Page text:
John Donne And The Metaphysical School Of Poetry

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As one of the most prominent literary figures of the early seventeenth century, John Donne has engendered widely differing views regarding the merits of his work. His reputation stands on two distinct accomplishments: the witty, sensual love poetry of his early career and the serious, devout religious writing of his later career as the Dean of St. Paul 's. Donne 's poetry was influential enough to be considered the basis of the metaphysical school of poetry, as characterized by later writers such as Richard Crashaw, Abraham Cowley, and George Herbert. Although religious study and spiritual seeking were significant parts of Donne 's writing life, his best-known works are his love poems. The poems classified as Songs and Sonets in particular …show more content…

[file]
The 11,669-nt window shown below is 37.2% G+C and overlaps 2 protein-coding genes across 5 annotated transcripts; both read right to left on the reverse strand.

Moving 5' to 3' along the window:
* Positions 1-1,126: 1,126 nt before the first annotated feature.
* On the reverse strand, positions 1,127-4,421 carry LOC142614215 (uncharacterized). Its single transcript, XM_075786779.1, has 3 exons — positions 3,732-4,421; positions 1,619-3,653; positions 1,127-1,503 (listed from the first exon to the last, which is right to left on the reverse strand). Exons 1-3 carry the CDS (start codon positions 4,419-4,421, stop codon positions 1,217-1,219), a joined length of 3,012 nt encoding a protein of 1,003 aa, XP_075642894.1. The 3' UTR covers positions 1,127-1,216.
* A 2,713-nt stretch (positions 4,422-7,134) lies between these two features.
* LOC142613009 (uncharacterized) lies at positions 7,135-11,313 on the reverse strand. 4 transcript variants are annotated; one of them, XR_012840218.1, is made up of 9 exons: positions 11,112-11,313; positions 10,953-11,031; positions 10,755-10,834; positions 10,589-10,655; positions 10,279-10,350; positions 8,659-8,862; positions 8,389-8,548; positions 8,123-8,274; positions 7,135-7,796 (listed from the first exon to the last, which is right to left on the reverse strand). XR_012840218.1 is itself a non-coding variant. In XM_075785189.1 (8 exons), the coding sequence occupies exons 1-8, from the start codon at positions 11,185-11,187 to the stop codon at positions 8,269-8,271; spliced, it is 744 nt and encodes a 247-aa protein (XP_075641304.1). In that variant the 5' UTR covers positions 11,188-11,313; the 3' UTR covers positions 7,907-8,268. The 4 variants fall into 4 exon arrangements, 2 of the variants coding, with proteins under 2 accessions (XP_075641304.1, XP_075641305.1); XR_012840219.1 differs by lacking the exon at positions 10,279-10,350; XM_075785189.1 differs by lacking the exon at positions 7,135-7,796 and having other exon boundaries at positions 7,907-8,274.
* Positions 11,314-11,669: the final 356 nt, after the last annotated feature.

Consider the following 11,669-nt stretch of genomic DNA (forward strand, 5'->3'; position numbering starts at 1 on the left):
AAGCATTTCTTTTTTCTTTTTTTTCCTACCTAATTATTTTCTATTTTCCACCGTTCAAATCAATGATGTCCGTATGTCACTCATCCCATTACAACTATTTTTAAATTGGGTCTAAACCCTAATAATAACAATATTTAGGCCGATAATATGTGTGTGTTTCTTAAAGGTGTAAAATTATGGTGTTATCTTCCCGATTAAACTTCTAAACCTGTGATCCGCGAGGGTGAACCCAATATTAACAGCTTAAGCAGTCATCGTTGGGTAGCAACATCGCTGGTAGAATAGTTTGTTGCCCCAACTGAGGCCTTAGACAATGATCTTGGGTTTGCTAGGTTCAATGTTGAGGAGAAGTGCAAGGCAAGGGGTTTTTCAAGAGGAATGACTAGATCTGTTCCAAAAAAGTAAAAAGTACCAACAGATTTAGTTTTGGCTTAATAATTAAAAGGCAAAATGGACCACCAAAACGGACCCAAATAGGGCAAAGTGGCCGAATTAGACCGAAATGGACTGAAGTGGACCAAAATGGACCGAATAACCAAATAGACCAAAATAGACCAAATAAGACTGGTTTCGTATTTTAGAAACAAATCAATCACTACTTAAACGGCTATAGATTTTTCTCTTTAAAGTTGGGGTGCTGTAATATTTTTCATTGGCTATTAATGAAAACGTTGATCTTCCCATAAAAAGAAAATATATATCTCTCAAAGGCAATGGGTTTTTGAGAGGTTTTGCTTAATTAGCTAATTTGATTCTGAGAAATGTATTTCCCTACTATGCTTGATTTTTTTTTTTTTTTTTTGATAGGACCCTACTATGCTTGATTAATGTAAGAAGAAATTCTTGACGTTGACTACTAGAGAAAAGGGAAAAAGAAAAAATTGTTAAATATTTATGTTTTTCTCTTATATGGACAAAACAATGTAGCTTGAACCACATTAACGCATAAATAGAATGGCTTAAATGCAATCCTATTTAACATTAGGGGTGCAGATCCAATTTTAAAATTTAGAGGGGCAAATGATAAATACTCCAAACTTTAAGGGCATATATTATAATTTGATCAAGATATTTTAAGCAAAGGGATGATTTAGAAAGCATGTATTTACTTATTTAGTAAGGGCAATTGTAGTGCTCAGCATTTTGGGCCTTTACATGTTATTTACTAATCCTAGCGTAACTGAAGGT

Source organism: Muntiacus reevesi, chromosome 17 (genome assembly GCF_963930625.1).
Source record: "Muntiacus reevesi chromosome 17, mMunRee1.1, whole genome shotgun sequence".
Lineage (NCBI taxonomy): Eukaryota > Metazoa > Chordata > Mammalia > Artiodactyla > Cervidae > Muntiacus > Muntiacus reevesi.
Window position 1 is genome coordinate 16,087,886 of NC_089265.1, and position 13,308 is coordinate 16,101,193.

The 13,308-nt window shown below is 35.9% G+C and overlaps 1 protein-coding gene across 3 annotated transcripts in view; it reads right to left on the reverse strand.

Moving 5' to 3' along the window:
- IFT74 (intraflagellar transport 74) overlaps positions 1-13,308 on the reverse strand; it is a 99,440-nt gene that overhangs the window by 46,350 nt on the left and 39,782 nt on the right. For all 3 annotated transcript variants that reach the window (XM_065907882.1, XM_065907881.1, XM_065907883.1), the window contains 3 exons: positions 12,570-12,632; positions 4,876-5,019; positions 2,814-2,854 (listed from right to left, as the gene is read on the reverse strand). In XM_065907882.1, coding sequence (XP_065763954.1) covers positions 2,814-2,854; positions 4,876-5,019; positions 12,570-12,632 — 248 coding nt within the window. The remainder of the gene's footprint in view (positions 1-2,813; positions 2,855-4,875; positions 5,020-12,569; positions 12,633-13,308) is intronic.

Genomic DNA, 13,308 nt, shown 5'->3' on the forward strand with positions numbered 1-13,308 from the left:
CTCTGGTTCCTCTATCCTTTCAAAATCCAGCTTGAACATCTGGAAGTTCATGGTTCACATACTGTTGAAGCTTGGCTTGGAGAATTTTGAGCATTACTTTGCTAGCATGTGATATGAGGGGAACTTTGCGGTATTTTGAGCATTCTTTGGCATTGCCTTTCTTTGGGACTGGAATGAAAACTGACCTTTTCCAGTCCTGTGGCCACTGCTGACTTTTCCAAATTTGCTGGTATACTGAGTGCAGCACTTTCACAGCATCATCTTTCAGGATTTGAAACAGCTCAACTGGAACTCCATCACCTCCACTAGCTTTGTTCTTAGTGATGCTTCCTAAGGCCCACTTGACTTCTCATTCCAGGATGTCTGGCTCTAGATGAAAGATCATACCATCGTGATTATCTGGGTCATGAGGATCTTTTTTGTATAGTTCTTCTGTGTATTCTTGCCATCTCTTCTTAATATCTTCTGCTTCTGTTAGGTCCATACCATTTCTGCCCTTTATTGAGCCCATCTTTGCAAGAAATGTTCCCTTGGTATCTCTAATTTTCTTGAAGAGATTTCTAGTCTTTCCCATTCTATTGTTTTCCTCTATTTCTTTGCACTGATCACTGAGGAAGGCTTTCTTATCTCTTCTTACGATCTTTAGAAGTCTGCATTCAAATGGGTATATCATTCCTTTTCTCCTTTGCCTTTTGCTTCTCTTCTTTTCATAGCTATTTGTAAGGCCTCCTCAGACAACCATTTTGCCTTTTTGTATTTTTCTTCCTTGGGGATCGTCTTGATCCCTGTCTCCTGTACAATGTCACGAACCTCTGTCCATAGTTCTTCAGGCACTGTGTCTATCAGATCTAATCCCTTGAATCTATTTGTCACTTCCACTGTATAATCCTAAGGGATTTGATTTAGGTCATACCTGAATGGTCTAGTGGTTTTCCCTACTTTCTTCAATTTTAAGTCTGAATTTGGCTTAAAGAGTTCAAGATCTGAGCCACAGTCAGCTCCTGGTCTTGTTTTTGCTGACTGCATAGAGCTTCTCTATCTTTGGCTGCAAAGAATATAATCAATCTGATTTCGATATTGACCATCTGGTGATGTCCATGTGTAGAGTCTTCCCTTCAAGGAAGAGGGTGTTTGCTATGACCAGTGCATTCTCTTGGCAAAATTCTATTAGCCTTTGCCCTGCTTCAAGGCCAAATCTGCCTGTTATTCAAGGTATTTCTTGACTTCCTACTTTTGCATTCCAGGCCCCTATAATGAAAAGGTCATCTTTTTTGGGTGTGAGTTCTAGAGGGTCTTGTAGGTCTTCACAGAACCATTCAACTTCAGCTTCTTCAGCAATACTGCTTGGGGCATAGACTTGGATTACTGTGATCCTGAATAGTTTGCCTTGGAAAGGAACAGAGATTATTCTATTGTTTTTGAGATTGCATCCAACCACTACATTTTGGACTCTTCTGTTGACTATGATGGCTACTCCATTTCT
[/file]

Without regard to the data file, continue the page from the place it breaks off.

These individuals argue that Donne never set out to write religious poetry and any divine references are coincidental, making Donne’s sermons his only overtly religious writings. Caroline Spurgeon considers none of Donne’s poems specifically to be churchly. She maintains that Donne was “richly endowed with intellectual gifts, yet failed to reach the highest rank as a poet” (Spurgeon 73). These critics argue that in spite of Donne’s position in the church and habits of thought, Donne was “alien to mysticism” (Thomson 193). Thomson evidences Donne’s fascination for the mystics’ way of thinking, especially in the sermons. However, he says that in the love poems, Donne celebrates love as a passion that will “raise man above the limiting conditions of physical existence into the freedom of the spiritual world” (193). Thomson concludes that statements like this exclude Donne from being classified as a religious poet. “Deeply versed as he was in theology, Donne might have given, in either prose or verse, a full statement of the mystic’s faith” (194). The closest Donne gets to a proclamation of faith is in his Valediction, where Donne states “All divinity is love or wonder” (194) but Donne doesn’t elaborate anymore. Isabel Cogan agrees with the above critics, writing that Donne gathered a “heterogeneous mass of material” (Cogan 192) but failed to present any one philosophy. Cogan continues, “as a metaphysician, therefore, Donne is somewhat disappointing; he opens the door but a crack into the realms of mysticism, and closes it all too hastily, leaving the reader doubtful whether the poet himself has passed over the threshold, or is still beating at the door” (192). Additionally, Douglas Bush writes his 1957 essay on how Donne never concerns himself with the non-Christian 's experience in his poetry. Bush suggests that true religious poetry must continue to be relevant with

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